Coca-Cola does the Zeno shuffle
The innovative OOH technology, launching in the CN Tower in Toronto next month, brings static poster images to life.
If Karen McGuire has her way, advertisers may soon be doing the ‘Zeno shuffle.’
It’s a term coined by the president of Toronto-based OOH media company Zeno Motion (formerly Zeno Global) to describe the consumer double-take when passing a Zeno Motion Panel, a singular, high-resolution, backlit poster that comes to ‘life’ when it detects motion nearby.
‘It’s a really different product,’ McGuire tells MiC, noting that the customized, viewer-controlled experience is flexible enough to incorporate video footage, 3D elements, existing TV commercials and images. ‘We can take existing creative and very easily adapt it.’
A 45-foot-long (13.72 metre) Zeno Motion Panel is currently on display at the CN Tower walkway, where the product will be officially unveiled on March 3. The execution was developed in partnership with the CN Tower and Toronto-based agency The Collective.
One brand on board at launch is Coca-Cola. As a pedestrian walks up the ramp, they experience a moving Coke snowboarding ‘Open Happiness’ commercial on every third panel.
McGuire says she hopes to announce three or four more advertising deals in time for the March 3 launch.
A test with Pattison Outdoor at the Scarborough Town Centre last fall yields impressive impression results, she adds. ‘Our research results were fabulous: we had a 93% recall rate on brands, 92% on product.’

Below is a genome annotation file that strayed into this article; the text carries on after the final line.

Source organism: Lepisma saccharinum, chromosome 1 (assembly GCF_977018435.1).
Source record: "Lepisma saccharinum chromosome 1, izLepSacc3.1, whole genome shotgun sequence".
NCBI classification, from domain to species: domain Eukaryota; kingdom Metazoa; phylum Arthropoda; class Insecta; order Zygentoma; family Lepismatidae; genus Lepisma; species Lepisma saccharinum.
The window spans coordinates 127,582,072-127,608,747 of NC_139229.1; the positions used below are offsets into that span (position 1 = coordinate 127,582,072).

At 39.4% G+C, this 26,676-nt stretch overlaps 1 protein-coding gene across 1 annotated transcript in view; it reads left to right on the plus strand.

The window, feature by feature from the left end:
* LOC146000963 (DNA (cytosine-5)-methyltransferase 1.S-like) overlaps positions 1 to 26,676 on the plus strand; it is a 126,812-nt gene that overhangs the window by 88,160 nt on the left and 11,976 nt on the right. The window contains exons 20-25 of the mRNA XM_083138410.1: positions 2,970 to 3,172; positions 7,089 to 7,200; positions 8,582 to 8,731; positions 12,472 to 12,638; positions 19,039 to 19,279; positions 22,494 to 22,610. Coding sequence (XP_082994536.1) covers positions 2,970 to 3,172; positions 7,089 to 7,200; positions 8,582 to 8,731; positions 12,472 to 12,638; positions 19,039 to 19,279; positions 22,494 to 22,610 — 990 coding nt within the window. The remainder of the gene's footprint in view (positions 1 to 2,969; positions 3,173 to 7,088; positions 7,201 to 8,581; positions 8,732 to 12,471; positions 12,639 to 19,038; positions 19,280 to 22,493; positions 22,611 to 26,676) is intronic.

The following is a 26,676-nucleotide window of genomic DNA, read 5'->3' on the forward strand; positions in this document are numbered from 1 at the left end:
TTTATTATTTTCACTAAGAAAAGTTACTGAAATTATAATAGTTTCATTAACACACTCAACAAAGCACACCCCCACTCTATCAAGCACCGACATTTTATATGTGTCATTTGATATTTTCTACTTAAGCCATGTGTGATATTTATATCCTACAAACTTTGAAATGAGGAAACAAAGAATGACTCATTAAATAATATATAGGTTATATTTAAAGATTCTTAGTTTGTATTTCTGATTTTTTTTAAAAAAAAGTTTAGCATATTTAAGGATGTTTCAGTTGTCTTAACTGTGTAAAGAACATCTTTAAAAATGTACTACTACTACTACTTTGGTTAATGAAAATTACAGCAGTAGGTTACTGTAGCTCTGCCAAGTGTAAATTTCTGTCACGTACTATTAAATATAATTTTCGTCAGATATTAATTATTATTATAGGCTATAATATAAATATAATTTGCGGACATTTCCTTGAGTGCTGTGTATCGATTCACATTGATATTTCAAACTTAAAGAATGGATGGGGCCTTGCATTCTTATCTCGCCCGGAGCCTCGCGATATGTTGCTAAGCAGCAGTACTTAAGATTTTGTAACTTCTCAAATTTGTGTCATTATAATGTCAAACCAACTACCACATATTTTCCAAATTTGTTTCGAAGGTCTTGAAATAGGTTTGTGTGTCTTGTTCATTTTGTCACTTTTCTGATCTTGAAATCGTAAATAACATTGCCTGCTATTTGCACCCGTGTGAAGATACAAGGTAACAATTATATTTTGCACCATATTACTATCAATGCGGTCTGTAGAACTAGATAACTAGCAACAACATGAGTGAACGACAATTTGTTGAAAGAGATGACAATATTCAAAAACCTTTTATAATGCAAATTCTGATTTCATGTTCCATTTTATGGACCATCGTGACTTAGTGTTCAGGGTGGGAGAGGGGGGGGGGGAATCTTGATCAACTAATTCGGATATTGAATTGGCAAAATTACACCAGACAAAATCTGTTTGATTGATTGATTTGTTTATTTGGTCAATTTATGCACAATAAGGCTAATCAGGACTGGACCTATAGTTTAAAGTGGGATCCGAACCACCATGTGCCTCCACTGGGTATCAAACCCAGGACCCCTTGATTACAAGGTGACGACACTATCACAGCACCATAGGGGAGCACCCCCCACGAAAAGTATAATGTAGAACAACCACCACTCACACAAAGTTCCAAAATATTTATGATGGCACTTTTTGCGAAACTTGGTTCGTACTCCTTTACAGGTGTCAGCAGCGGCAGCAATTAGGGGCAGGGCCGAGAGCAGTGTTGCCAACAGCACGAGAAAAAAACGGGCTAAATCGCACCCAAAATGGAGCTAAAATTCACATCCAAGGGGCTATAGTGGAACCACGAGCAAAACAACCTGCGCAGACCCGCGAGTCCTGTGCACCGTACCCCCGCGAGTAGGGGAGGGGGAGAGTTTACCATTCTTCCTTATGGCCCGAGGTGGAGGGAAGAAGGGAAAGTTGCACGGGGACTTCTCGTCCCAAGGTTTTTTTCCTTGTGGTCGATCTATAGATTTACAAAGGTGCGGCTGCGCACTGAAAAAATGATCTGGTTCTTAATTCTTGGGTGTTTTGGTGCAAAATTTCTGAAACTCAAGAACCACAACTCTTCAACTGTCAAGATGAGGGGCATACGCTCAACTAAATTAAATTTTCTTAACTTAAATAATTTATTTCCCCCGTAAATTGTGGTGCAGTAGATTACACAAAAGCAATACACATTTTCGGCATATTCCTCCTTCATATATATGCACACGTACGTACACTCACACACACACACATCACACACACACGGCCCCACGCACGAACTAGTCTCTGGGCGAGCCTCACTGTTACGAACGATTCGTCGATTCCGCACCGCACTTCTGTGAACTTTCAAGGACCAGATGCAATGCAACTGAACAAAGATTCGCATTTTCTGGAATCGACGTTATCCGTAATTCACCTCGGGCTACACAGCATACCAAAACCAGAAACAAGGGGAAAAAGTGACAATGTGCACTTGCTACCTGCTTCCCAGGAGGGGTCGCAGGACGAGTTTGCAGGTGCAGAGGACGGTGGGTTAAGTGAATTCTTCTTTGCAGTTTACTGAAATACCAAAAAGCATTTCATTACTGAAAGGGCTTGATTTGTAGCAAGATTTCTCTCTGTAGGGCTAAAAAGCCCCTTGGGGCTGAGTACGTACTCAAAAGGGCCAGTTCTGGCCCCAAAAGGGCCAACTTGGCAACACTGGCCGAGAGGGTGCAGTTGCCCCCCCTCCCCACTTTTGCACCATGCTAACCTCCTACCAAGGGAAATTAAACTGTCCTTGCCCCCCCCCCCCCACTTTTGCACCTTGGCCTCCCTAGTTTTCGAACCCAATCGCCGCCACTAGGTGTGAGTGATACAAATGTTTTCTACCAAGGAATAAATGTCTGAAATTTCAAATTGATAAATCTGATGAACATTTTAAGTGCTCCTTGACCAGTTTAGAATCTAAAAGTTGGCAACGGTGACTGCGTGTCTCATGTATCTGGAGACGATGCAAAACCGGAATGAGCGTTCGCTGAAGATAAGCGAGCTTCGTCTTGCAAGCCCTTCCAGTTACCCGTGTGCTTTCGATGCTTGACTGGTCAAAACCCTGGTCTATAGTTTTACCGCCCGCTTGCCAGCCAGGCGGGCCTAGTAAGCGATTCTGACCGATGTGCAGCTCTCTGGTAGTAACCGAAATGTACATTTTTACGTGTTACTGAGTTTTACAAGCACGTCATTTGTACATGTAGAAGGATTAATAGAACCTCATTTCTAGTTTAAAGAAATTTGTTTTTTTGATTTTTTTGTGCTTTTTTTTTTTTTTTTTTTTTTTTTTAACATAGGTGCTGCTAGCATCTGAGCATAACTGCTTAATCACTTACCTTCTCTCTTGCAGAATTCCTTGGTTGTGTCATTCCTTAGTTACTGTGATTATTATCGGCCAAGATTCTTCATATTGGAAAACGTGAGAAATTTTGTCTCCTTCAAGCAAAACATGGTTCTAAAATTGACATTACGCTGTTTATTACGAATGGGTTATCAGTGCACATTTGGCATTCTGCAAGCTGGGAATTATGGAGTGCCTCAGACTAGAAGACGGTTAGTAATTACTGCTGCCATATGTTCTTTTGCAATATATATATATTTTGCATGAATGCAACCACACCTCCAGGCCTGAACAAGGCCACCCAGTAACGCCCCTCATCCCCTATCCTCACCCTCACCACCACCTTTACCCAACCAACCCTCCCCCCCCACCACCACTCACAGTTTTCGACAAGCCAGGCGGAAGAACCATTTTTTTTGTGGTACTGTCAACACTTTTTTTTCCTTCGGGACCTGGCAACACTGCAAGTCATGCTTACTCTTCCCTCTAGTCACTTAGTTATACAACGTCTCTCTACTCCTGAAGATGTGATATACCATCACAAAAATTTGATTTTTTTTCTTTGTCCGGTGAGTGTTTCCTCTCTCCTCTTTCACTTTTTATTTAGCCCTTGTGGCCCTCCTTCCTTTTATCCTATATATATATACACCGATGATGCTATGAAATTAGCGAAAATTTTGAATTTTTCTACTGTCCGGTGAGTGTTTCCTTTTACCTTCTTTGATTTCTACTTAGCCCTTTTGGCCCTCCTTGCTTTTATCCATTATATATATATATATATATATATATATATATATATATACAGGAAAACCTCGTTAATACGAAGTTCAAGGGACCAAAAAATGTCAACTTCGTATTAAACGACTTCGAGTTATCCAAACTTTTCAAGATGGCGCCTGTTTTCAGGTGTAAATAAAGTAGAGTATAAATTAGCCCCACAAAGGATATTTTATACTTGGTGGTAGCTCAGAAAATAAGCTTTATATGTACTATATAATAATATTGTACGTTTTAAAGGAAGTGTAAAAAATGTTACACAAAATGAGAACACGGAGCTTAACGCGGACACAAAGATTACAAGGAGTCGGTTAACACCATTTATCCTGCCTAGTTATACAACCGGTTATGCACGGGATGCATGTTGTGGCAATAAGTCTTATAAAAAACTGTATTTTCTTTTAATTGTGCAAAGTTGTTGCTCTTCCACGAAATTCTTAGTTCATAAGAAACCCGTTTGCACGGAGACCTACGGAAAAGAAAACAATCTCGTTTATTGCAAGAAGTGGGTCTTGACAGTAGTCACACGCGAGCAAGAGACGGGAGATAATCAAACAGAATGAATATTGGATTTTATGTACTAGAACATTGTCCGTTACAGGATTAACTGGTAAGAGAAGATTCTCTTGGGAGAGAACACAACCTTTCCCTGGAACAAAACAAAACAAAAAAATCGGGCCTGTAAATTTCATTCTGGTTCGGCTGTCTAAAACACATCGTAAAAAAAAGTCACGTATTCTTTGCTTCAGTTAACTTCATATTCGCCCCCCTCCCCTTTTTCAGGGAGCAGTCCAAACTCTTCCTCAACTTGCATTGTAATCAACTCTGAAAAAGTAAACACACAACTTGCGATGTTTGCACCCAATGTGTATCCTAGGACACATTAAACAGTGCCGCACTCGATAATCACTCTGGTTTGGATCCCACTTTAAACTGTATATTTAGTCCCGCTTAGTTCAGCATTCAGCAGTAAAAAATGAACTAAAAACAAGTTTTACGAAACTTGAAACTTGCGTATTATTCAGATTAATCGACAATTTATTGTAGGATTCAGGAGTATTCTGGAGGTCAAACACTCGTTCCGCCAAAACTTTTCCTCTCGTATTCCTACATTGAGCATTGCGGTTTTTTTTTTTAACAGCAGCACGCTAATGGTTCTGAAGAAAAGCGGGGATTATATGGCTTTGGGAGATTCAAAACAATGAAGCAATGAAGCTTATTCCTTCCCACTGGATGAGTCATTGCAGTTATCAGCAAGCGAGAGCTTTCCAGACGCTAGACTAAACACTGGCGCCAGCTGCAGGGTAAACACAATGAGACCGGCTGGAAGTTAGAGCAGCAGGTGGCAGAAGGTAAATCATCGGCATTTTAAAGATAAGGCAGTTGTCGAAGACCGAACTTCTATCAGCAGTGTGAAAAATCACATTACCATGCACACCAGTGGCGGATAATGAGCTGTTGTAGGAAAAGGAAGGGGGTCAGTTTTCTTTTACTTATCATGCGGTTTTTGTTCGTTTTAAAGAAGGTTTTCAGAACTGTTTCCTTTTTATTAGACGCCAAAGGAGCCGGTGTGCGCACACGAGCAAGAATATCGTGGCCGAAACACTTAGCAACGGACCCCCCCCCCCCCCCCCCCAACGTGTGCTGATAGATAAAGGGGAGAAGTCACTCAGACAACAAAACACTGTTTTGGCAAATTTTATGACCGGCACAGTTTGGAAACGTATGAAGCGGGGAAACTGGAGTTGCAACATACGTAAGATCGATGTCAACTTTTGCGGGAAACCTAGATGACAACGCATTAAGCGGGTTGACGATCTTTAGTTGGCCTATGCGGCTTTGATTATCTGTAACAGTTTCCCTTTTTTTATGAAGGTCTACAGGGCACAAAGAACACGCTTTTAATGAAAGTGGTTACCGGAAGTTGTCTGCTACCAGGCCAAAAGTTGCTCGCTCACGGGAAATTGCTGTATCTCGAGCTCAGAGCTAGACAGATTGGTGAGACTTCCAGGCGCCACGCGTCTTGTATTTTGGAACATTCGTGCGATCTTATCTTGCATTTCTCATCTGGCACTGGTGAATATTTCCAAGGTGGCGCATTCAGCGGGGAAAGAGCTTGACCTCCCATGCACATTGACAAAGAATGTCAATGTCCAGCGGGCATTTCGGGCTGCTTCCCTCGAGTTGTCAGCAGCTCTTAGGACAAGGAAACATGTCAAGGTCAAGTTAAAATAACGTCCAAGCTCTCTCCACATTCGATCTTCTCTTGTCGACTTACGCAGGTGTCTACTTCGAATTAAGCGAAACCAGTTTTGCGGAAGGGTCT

A proprietary software component triggers the technology, with a black panel and black bars running vertically across the hardware lightbox, and turns the video and 3D elements into a static print. ‘Once we put it into the panel, the black bars act as shutters and as people walk by, there’s a sense of motion,’ says McGuire.
Location, of course, is everything. ‘First of all, we put a Zeno sign in places where people are in motion,’ McGuire explains. ‘That generally is an empty wall space, because as people are walking by, it isn’t suitable for a static, and it isn’t suitable for a video display.’
McGuire says the interactive element pays off with longer viewing time. ‘From an advertising standpoint, the 45 feet of the CN Tower installation allows for 27 seconds of freight video. People spend an average of 40 seconds in front of the panel. So there’s a real engagement to the product.’
And although it’s modular, McGuire says the sky’s the limit in terms of size capability. ‘If you have a wall, the installation can be the length of a football field.’